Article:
Alexander McCobin is the CEO of Conscious Capitalism and he has a message for business owners and entrepreneurs of the world. As an alumnus of of Students For Liberty and Young Voices, McCobin has done the movement proud and is bringing the message to the masses.
Here is a conversation taped last week between McCobin and Young Voices spokesperson, Stephen Kent. They talk about the problem capitalism faces in 2018, where it has been and where it is going.
#103: Alexander McCobin and “conscious capitalism”
You can find out more about Conscious Capitalism and their mission at: https://www.consciouscapitalism.org/
And follow Alexander on Twitter at @AMcCobin
June is Gay Pride Month, with cities across the country celebrating their LGBT citizens with grand parades, concerts and street festivals. The rapid growth of this annual event is truly remarkable considering that it traces its roots back to protests following the police raid on New York City’s Stonewall Inn in 1969. Less than 50 years later, what was once an act of resistance is now a mainstream celebration sponsored by dozens of major corporations — strong proof of capitalism’s ability to adapt to and even drive social change.
Sadly, some LGBT activists strongly disagree. A group called No Justice No Pride has disrupted Pride parades in at least eight cities in protest of the celebration’s increasing corporatization. In Washington, D.C., the group successfully held up the parade for more than an hour, blocking the streets with a sit-in and signs condemning companies like Wells Fargo.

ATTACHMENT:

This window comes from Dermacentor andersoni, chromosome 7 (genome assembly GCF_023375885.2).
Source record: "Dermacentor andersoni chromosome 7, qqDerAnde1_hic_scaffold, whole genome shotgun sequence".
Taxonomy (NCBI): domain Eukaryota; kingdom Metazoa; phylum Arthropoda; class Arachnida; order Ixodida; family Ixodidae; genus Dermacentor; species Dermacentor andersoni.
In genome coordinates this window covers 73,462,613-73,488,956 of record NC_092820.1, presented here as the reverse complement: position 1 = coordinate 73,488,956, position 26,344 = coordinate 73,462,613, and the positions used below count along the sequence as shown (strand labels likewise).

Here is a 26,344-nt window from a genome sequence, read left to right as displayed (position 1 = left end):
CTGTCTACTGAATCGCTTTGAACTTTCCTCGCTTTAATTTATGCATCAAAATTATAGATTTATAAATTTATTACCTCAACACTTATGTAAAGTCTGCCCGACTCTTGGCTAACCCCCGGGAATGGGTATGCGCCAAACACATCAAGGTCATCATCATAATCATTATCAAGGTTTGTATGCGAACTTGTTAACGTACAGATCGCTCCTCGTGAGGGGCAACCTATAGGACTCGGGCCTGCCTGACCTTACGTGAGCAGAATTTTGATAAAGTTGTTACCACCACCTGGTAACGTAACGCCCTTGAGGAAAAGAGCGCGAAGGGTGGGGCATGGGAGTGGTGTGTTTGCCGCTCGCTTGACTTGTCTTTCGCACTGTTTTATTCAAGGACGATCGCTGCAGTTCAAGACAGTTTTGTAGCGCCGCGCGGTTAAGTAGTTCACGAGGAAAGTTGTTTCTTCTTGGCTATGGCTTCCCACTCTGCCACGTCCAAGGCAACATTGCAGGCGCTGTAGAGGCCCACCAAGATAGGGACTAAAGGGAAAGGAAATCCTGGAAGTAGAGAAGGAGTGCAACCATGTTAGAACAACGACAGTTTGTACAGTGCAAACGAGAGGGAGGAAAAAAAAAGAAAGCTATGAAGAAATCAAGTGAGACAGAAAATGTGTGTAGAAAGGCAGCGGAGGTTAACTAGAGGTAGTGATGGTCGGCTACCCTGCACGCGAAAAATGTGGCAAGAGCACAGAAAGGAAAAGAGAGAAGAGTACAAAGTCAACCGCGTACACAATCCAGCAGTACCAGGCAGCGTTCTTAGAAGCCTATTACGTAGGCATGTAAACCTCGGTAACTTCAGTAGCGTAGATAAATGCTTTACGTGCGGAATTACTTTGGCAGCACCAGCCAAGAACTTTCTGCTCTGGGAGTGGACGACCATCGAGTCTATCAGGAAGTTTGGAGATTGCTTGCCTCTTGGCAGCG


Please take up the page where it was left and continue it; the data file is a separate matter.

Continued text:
Read more in the Washington Examiner
Cuba is sometimes idealized as a successful counter model to capitalism. This month, however, the University of Chicago’s NORC released a study about the opinions of Cuba’s population. The findings of the poll were clear: Cubans want capitalism.
The Cuban people are ready and willing to improve their lives, but the government prevents them from doing so.
This kind of information was not previously available because the Cuban government repressed information in and out of the island. As such, the study, based on in-person interviews with 840 randomly chosen adults, gives a rare glimpse into the sentiments of Cubans about the system under which they live.
Cubans on Cuba
65 percent of interviewees said they want to privatize more businesses and decentralize the economy. 68 percent see competition as a positive way to promote ideas and as a motivator to work hard. Many Cubans have an entrepreneurial mindset with 56 percent of the people planning to start a business in the next 5 years. To compare, 57 percent of Americans plan to become entrepreneurs. The Cuban people are ready and willing to improve their lives, but the government prevents them from doing so.
Further, only 13 percent of the population thinks the Cuban economy is doing well. GDP shrunk by almost one percent last year. Venezuela, one of Cuba’s main benefactors, had to reduce its oil deliveries by 60 percent due to their own economic crisis, which has had a heavy impact on Cuba’s GDP.
Read the rest of this piece on FEE